Although exploratory, our results suggest that fear of movement, pain catastrophizing and possibly self-efficacy for symptom management, are associated with physical activity behaviour, and therefore we speculate that efforts to increase walking behaviour in this patient population might be enhanced by strategies aimed at reducing fear of movement and pain catastrophizing, and improving self-efficacy for symptom management. There is evidence that specific pain neurophysiology education can reduce pain catastrophizing and increase knowledge about pain in people with chronic pain [46]. One of the primary aims of such education is to reconceptualise thinking about pain, away from the belief that “hurt” always equates to “physical harm”. Whether pain neurophysiology education subsequently increases physical activity levels has not yet been studied. Other psychological interventions may also be beneficial. Pain coping skills training, a form of cognitive behavioural therapy, has been investigated in people with knee OA. Bennell, et al. [47] found that pain coping skills training reduced pain catastrophizing but did not increase general physical activity levels unless it was combined with a structured exercise program. Further clinical trials are needed to investigate whether improvements in these psychological parameters mediate improvements in physical activity levels following targeted interventions.

Our study has several limitations. First, as this is a cross-sectional study, we cannot establish the temporal relationship between the psychological characteristics and physical activity levels. It is possible that being more physically active might lead to lower fear of movement and pain catastrophizing. The causal relationship needs to be investigated in randomized controlled trials. Second, we enrolled people classified as sedentary or insufficiently physically active based on the Active Australia Survey [19], a self-report instrument. This could have potentially constrained our ability to detect relationships in those with higher physical activity levels. However, based on our objective measure of physical activity, the average number of daily steps of the participants was indeed relatively high, around 8000. This would normally be deemed “somewhat active” [48]. A possible reason why participants had higher steps/day than expected is that wearing an accelerometer to measure daily steps might motivate participants to be more physically active. This limitation might confound true relationships between psychological status and physical activity levels. Third, participants were recruited for a clinical trial investigating an intervention that included physical activity. As such, results may not necessarily generalize to all people with knee OA as psychological characteristics may differ in those who volunteer for research of this nature.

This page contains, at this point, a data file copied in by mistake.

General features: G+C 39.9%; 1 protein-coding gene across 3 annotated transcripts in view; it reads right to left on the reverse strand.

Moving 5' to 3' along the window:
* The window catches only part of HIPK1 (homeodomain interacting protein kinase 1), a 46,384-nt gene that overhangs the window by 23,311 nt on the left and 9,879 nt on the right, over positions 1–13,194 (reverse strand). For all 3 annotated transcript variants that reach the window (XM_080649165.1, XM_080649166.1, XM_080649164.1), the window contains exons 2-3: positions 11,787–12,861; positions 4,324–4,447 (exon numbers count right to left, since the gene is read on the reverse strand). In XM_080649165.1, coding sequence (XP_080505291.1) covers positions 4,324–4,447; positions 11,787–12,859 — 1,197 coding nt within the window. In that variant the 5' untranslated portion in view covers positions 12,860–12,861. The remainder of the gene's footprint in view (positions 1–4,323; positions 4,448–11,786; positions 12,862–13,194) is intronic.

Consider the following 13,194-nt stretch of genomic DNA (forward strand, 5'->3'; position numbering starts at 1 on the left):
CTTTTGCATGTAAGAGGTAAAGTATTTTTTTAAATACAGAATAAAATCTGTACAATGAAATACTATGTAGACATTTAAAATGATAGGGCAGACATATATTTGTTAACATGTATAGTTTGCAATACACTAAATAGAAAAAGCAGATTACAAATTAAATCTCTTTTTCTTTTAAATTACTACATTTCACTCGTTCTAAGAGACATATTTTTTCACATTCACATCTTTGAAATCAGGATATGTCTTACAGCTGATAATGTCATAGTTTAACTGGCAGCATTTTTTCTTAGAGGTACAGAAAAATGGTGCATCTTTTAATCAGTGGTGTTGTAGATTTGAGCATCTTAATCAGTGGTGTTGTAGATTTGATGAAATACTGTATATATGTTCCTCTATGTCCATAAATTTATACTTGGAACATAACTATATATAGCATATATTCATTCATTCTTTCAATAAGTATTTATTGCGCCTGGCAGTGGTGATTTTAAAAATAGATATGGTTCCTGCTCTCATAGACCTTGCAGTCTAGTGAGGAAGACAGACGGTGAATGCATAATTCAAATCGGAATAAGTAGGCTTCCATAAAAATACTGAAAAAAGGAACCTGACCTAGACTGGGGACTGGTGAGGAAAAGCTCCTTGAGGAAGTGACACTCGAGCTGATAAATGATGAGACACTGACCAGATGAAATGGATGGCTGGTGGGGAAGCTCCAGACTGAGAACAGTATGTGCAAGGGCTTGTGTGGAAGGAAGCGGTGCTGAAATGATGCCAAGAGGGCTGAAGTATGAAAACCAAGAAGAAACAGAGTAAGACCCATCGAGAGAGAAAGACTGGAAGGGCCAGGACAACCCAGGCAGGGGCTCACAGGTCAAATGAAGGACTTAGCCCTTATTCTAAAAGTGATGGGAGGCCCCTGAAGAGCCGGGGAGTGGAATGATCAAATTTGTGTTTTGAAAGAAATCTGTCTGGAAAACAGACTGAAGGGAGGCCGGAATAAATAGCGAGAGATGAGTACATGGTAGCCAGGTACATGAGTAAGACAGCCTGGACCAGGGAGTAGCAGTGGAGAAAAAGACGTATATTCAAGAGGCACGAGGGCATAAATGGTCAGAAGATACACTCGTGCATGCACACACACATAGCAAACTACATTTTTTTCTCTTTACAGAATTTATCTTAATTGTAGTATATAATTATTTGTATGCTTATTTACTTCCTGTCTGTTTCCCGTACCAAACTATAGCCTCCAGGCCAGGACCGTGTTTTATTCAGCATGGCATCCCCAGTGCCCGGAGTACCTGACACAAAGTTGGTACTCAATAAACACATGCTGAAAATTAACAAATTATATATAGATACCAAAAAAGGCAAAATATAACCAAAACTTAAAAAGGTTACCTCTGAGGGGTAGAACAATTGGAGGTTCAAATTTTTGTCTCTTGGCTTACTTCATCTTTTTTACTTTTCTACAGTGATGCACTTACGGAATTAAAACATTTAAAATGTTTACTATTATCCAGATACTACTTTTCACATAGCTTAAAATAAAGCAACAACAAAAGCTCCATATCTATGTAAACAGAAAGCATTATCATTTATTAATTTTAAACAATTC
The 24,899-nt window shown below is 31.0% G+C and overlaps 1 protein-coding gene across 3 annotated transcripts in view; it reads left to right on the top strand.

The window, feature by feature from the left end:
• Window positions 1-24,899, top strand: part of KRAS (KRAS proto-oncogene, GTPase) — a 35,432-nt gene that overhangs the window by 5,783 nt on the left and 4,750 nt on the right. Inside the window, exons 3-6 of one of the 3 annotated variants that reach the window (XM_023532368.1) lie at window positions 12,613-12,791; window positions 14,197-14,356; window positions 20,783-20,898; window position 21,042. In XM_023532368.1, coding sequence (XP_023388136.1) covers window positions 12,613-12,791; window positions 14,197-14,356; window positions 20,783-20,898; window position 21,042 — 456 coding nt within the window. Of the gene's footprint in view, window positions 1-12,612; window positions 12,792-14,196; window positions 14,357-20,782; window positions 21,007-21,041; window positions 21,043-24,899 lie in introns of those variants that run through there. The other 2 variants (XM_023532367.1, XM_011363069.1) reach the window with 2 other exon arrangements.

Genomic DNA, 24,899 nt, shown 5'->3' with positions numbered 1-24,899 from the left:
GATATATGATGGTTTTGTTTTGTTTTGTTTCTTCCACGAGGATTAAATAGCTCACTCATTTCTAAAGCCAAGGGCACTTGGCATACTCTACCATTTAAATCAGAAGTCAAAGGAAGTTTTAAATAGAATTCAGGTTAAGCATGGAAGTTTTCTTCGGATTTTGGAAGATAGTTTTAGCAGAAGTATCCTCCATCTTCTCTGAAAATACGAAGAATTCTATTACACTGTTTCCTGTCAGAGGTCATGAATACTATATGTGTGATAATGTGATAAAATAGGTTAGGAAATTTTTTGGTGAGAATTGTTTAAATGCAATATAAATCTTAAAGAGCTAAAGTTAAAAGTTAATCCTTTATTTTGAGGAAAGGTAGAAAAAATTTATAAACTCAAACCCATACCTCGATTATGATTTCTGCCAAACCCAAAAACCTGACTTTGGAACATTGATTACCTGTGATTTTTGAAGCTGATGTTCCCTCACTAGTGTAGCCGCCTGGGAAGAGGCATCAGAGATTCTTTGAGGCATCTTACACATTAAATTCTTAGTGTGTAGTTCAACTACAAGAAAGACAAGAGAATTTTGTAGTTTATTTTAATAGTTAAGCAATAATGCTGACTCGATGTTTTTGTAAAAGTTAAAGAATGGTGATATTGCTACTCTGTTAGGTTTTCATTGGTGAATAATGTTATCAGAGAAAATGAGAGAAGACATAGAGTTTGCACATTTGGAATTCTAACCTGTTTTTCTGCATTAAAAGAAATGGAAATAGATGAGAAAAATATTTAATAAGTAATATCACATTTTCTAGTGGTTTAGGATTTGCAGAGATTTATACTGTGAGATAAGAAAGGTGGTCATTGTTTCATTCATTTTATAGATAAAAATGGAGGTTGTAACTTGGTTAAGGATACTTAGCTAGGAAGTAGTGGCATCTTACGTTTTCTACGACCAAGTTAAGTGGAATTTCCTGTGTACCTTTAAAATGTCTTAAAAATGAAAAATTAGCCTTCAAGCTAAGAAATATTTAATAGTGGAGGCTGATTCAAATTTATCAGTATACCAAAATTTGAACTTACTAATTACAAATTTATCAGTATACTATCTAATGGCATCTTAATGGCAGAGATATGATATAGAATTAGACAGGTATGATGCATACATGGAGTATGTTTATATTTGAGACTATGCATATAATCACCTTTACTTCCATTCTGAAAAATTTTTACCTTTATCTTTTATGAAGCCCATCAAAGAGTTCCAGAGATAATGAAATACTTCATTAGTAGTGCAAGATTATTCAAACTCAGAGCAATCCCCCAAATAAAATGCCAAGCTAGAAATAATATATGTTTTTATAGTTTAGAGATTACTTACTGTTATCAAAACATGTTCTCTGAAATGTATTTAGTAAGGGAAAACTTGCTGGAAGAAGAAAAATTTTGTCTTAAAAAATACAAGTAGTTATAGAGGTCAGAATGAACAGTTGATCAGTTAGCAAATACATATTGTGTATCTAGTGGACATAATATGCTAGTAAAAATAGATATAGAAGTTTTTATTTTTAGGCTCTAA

The main strength of this study is that we described the association between the amount of objectively-recorded physical activity and psychological outcomes, and included multiple psychological constructs. Previous studies in OA assessed physical activity using self-report physical activity questionnaires, which lack demonstrated reliability and validity [49].


The results of our study revealed that physical activity level, as indicated by the average number of steps per day, may be associated with fear of movement, pain catastrophizing and possibly self-efficacy for symptom management in people with knee OA, although the changes in the number of steps per day associated with changes in these variables may be small. It may be hypothesized that strategies to improve these psychological characteristics may be useful in enhancing physical activity behaviours, although this hypothesis needs testing given the cross-sectional design and exploratory nature of this study.

Availability of data and materials

The datasets used and/or analysed during the current study are available from the corresponding author on reasonable request.





Numeric rating scale


Depression Anxiety Stress Scale


Arthritis Self-Efficacy Scale


Brief Fear of Movement Scale for Osteoarthritis


Pain Catastrophizing Scale


Body mass index


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We would like to thank Professors Kim Bennell and Rana Hinman for sharing their dataset, assistance with the study methods, and proofreading the manuscript.


No external funding was received for this study.

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Authors and Affiliations



TE designed the original randomised controlled trial. BM and PKC collected data. DU, JK, BM, and TE analyzed and interpreted the data. DU and TE wrote and prepared the manuscript. All authors read and approved the final manuscript.

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Correspondence to Daisuke Uritani.

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Ethics approval and consent to participate

The University of Melbourne Human Ethics Committee approved the original study the data came from (HREC no. 1137237) and all participants provided written informed consent to participating in the study, and for their data to be used to answer other research questions related to OA management. This study has been performed in accordance with the Declaration of Helsinki.

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Supplementary information

Additional file 1.

Flow chart describing participant recruitment

Additional file 2.

Scatter plots for number of steps per day and psychological characteristics

Additional file 3.

Results of multiple regression analyses

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Uritani, D., Kasza, J., Campbell, P.K. et al. The association between psychological characteristics and physical activity levels in people with knee osteoarthritis: a cross-sectional analysis. BMC Musculoskelet Disord 21, 269 (2020).